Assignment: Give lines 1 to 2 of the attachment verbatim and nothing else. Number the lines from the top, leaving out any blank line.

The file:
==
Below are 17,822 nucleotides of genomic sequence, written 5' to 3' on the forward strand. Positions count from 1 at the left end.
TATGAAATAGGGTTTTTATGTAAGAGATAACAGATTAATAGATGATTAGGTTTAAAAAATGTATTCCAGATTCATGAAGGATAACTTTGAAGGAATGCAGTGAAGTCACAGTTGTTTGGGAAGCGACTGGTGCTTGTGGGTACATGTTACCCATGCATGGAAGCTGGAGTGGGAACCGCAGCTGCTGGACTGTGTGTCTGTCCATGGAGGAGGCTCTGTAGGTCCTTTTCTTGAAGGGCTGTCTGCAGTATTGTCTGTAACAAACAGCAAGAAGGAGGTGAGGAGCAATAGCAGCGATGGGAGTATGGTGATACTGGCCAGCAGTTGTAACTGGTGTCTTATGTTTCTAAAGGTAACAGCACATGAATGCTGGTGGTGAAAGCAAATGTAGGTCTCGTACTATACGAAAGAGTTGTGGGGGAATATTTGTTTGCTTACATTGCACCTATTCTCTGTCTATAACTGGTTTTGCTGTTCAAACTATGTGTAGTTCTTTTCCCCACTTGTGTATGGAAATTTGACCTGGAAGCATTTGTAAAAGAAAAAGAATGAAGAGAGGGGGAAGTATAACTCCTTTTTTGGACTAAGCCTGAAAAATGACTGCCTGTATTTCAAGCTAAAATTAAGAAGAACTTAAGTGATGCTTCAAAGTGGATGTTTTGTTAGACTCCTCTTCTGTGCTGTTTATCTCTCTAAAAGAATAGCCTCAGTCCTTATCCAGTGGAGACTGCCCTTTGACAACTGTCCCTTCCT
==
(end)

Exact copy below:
Below are 17,822 nucleotides of genomic sequence, written 5' to 3' on the forward strand. Positions count from 1 at the left end.
TATGAAATAGGGTTTTTATGTAAGAGATAACAGATTAATAGATGATTAGGTTTAAAAAATGTATTCCAGATTCATGAAGGATAACTTTGAAGGAATGCAGTGAAGTCACAGTTGTTTGGGAAGCGACTGGTGCTTGTGGGTACATGTTACCCATGCATGGAAGCTGGAGTGGGAACCGCAGCTGCTGGACTGTGTGTCTGTCCATGGAGGAGGCTCTGTAGGTCCTTTTCTTGAAGGGCTGTCTGCAGTATTGTCTGTAACAAACAGCAAGAAGGAGGTGAGGAGCAATAGCAGCGATGGGAGTATGGTGATACTGGCCAGCAGTTGTAACTGGTGTCTTATGTTTCTAAAGGTAACAGCACATGAATGCTGGTGGTGAAAGCAAATGTAGGTCTCGTACTATACGAAAGAGTTGTGGGGGAATATTTGTTTGCTTACATTGCACCTATTCTCTGTCTATAACTGGTTTTGCTGTTCAAACTATGTGTAGTTCTTTTCCCCACTTGTGTATGGAAATTTGACCTGGAAGCATTTGTAAAAGAAAAAGAATGAAGAGAGGGGGAAGTATAACTCCTTTTTTGGACTAAGCCTGAAAAATGACTGCCTGTATTTCAAGCTAAAATTAAGAAGAACTTAAGTGATGCTTCAAAGTGGATGTTTTGTTAGACTCCTCTTCTGTGCTGTTTATCTCTCTAAAAGAATAGCCTCAGTCCTTATCCAGTGGAGACTGCCCTTTGACAACTGTCCCTTCCT